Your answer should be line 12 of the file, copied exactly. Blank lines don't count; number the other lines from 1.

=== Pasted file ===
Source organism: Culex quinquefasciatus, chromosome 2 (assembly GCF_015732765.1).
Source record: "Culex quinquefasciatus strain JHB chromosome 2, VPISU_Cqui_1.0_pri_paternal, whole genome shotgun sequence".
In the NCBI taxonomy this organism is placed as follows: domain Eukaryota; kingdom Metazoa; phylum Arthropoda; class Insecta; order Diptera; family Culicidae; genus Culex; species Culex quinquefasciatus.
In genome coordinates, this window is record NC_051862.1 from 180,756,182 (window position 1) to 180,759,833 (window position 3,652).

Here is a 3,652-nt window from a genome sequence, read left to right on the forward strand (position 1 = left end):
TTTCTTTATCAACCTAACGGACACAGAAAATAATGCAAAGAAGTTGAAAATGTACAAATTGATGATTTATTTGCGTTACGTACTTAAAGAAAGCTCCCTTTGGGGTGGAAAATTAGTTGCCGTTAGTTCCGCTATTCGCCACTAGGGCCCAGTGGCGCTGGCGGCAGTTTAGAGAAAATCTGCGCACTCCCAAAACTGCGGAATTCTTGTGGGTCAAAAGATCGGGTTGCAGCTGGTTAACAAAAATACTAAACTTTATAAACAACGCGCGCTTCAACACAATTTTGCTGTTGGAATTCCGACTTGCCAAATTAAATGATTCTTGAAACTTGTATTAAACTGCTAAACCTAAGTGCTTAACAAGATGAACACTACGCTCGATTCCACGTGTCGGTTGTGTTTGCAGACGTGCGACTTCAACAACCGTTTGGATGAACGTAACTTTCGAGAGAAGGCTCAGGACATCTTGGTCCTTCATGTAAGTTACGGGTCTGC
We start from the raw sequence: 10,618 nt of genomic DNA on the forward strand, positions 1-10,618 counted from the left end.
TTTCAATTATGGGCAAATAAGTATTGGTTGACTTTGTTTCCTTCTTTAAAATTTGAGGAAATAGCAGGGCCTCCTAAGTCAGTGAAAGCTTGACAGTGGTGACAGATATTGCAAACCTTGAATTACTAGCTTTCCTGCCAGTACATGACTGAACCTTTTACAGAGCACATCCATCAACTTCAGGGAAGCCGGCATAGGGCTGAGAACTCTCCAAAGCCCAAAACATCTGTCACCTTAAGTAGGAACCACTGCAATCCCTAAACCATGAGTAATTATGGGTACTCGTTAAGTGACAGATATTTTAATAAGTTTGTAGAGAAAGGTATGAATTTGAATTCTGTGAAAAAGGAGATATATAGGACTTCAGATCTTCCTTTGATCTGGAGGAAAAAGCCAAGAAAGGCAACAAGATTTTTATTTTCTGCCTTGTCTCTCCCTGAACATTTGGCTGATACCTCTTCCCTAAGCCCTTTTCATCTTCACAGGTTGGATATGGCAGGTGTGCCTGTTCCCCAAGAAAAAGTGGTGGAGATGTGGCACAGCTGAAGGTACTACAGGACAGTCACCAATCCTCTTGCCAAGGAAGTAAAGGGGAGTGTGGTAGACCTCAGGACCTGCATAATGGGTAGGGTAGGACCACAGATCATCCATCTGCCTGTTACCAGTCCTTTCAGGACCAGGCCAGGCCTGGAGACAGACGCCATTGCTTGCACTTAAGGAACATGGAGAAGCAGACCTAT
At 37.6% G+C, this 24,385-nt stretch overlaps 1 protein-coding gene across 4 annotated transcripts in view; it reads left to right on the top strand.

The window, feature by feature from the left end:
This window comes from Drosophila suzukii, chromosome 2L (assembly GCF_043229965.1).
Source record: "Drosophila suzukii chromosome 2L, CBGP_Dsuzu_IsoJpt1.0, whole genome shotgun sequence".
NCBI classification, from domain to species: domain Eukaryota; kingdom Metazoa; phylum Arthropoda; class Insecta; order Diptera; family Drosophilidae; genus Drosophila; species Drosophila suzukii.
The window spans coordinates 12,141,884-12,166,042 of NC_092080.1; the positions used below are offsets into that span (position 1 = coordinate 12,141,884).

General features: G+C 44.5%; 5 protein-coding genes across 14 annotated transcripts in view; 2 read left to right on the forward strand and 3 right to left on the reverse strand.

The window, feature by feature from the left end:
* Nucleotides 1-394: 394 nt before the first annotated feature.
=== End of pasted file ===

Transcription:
Source record: "Drosophila suzukii chromosome 2L, CBGP_Dsuzu_IsoJpt1.0, whole genome shotgun sequence".